In its 2019 Annual Report, the Division reviews its key initiatives from 2018 (Share Class Selection Disclosure Initiative, Retail Strategy Task Force, and Cyber Unit), and highlights enforcement actions involving public companies and financial institutions (including commercial banks, investment firms, and insurance companies). As in 2018, the Division reiterates the critical role of financial intermediaries and other “gatekeepers” (such as accountants, auditors, and attorneys) in regulating financial institutions, and similarly renews its emphasis on the importance of holding individual wrongdoers accountable. Looking forward, the Division emphasizes that it plans to continue to: (1) coordinate and investigate in parallel with criminal authorities; (2) accelerate the pace of its investigations; (3) provide greater transparency regarding cooperation credit; and (4) streamline and accelerate its evaluation of whistleblower claims.
A Record-Setting Year
In spite of the 35-day shutdown of the federal government from December 22, 2018 through January 25, 2019 and the lowest level of staff and contractors in recent years, the Division had a record-setting year. The Division’s quantitative metrics were up nearly across the board for FY 2019 as compared to FY 2018—from 821 to 862 enforcement actions, from 490 to 526 standalone actions, from US$3.9 billion to US$4.3 billion in disgorgement and CMPs, from 550 to 595 market participants barred or suspended, and from nearly US$800 million to nearly US$1.2 billion distributed to harmed investors. The Division attributes the measurable increase in activity in part to the self-reporting nature of the Initiative, which is discussed below in further detail.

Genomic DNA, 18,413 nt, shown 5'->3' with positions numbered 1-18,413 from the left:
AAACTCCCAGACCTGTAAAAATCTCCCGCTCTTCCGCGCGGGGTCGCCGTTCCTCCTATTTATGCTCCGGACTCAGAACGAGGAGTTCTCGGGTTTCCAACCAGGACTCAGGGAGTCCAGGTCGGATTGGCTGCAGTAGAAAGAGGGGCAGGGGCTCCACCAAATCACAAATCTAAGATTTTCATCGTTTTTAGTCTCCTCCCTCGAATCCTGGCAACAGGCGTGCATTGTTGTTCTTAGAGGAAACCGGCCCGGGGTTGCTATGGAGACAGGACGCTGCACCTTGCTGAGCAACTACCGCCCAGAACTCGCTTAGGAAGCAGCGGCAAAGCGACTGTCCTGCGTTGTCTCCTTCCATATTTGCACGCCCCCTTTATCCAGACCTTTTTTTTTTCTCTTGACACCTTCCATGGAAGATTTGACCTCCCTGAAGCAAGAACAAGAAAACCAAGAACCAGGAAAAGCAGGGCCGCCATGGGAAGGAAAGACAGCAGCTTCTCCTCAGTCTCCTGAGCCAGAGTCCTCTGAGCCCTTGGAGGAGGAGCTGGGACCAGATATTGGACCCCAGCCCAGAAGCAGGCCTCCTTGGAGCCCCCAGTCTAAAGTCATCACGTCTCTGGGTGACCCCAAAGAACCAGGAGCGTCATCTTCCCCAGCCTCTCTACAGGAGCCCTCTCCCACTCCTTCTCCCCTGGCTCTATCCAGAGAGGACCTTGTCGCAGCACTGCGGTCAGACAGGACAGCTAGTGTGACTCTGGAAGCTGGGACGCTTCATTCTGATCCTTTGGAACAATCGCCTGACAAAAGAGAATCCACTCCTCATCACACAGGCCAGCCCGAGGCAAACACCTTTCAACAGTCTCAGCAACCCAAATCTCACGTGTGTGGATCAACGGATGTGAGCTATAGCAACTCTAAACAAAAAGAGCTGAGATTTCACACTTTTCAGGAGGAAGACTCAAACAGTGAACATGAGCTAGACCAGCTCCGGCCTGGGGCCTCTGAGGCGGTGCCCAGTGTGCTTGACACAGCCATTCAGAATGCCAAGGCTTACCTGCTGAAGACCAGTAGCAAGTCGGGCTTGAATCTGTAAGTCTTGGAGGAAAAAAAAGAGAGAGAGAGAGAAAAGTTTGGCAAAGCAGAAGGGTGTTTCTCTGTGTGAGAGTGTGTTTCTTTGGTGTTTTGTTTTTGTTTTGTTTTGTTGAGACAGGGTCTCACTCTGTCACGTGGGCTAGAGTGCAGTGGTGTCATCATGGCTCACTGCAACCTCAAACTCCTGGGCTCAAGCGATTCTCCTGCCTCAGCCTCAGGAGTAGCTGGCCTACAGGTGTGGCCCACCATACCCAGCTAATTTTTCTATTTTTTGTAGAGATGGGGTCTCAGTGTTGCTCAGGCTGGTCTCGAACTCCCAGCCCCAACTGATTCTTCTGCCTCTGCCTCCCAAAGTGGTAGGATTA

Notably, the number of standalone enforcement actions charging investment advisers and/or investment companies nearly doubled, from 108 (22% of all actions) in FY 2018 to 191 (36% of all actions) in FY 2019. These numbers demonstrate the Division’s continued focus on the asset management industry. The steep increase in the number of enforcement actions involving the asset management industry were offset by a decrease in enforcement actions across all other categories, except (a) issuer reporting / audit & accounting actions and (b) Foreign Corrupt Practices Act (FCPA) actions.